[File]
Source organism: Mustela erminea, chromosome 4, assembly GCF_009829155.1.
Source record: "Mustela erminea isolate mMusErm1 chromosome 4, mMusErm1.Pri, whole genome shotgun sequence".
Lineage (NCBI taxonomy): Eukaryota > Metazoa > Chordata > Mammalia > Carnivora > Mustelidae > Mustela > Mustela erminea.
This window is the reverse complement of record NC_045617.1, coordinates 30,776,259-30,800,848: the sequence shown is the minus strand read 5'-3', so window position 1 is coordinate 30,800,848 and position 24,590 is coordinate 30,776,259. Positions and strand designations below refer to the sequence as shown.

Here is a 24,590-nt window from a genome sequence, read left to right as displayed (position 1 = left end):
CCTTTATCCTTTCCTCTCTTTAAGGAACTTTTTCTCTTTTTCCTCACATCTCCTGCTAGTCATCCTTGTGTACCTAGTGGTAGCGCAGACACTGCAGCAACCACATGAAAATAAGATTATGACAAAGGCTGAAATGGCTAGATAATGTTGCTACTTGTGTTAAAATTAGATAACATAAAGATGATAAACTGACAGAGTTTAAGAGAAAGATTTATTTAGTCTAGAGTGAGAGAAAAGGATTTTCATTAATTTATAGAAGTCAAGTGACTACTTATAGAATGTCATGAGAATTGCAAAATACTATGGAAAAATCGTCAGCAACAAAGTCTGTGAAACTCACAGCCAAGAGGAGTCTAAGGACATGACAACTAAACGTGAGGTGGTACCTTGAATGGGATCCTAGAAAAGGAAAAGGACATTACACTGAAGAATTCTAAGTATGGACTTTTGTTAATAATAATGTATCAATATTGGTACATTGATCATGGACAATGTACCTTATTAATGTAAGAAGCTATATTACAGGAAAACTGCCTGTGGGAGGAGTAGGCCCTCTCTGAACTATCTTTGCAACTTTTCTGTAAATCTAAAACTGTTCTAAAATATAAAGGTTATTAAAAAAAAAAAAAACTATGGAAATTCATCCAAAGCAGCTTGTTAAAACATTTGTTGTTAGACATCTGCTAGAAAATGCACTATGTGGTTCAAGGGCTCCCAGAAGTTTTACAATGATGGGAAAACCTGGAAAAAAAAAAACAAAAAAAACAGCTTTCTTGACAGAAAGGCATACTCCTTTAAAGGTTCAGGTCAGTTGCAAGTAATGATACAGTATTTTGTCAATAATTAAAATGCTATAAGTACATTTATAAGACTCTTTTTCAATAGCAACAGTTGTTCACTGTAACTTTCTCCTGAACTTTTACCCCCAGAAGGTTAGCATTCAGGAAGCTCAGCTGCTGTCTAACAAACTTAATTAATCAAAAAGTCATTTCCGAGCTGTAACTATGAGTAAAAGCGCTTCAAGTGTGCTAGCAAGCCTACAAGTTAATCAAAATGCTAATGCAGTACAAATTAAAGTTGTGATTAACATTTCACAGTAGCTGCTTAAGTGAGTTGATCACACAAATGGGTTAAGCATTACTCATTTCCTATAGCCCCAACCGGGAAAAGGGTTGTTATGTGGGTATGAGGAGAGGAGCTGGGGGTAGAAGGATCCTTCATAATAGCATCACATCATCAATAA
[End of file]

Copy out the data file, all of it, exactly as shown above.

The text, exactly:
Source organism: Mustela erminea, chromosome 4, assembly GCF_009829155.1.
Source record: "Mustela erminea isolate mMusErm1 chromosome 4, mMusErm1.Pri, whole genome shotgun sequence".
Lineage (NCBI taxonomy): Eukaryota > Metazoa > Chordata > Mammalia > Carnivora > Mustelidae > Mustela > Mustela erminea.
This window is the reverse complement of record NC_045617.1, coordinates 30,776,259-30,800,848: the sequence shown is the minus strand read 5'-3', so window position 1 is coordinate 30,800,848 and position 24,590 is coordinate 30,776,259. Positions and strand designations below refer to the sequence as shown.

Here is a 24,590-nt window from a genome sequence, read left to right as displayed (position 1 = left end):
CCTTTATCCTTTCCTCTCTTTAAGGAACTTTTTCTCTTTTTCCTCACATCTCCTGCTAGTCATCCTTGTGTACCTAGTGGTAGCGCAGACACTGCAGCAACCACATGAAAATAAGATTATGACAAAGGCTGAAATGGCTAGATAATGTTGCTACTTGTGTTAAAATTAGATAACATAAAGATGATAAACTGACAGAGTTTAAGAGAAAGATTTATTTAGTCTAGAGTGAGAGAAAAGGATTTTCATTAATTTATAGAAGTCAAGTGACTACTTATAGAATGTCATGAGAATTGCAAAATACTATGGAAAAATCGTCAGCAACAAAGTCTGTGAAACTCACAGCCAAGAGGAGTCTAAGGACATGACAACTAAACGTGAGGTGGTACCTTGAATGGGATCCTAGAAAAGGAAAAGGACATTACACTGAAGAATTCTAAGTATGGACTTTTGTTAATAATAATGTATCAATATTGGTACATTGATCATGGACAATGTACCTTATTAATGTAAGAAGCTATATTACAGGAAAACTGCCTGTGGGAGGAGTAGGCCCTCTCTGAACTATCTTTGCAACTTTTCTGTAAATCTAAAACTGTTCTAAAATATAAAGGTTATTAAAAAAAAAAAAAACTATGGAAATTCATCCAAAGCAGCTTGTTAAAACATTTGTTGTTAGACATCTGCTAGAAAATGCACTATGTGGTTCAAGGGCTCCCAGAAGTTTTACAATGATGGGAAAACCTGGAAAAAAAAAAACAAAAAAAACAGCTTTCTTGACAGAAAGGCATACTCCTTTAAAGGTTCAGGTCAGTTGCAAGTAATGATACAGTATTTTGTCAATAATTAAAATGCTATAAGTACATTTATAAGACTCTTTTTCAATAGCAACAGTTGTTCACTGTAACTTTCTCCTGAACTTTTACCCCCAGAAGGTTAGCATTCAGGAAGCTCAGCTGCTGTCTAACAAACTTAATTAATCAAAAAGTCATTTCCGAGCTGTAACTATGAGTAAAAGCGCTTCAAGTGTGCTAGCAAGCCTACAAGTTAATCAAAATGCTAATGCAGTACAAATTAAAGTTGTGATTAACATTTCACAGTAGCTGCTTAAGTGAGTTGATCACACAAATGGGTTAAGCATTACTCATTTCCTATAGCCCCAACCGGGAAAAGGGTTGTTATGTGGGTATGAGGAGAGGAGCTGGGGGTAGAAGGATCCTTCATAATAGCATCACATCATCAATAA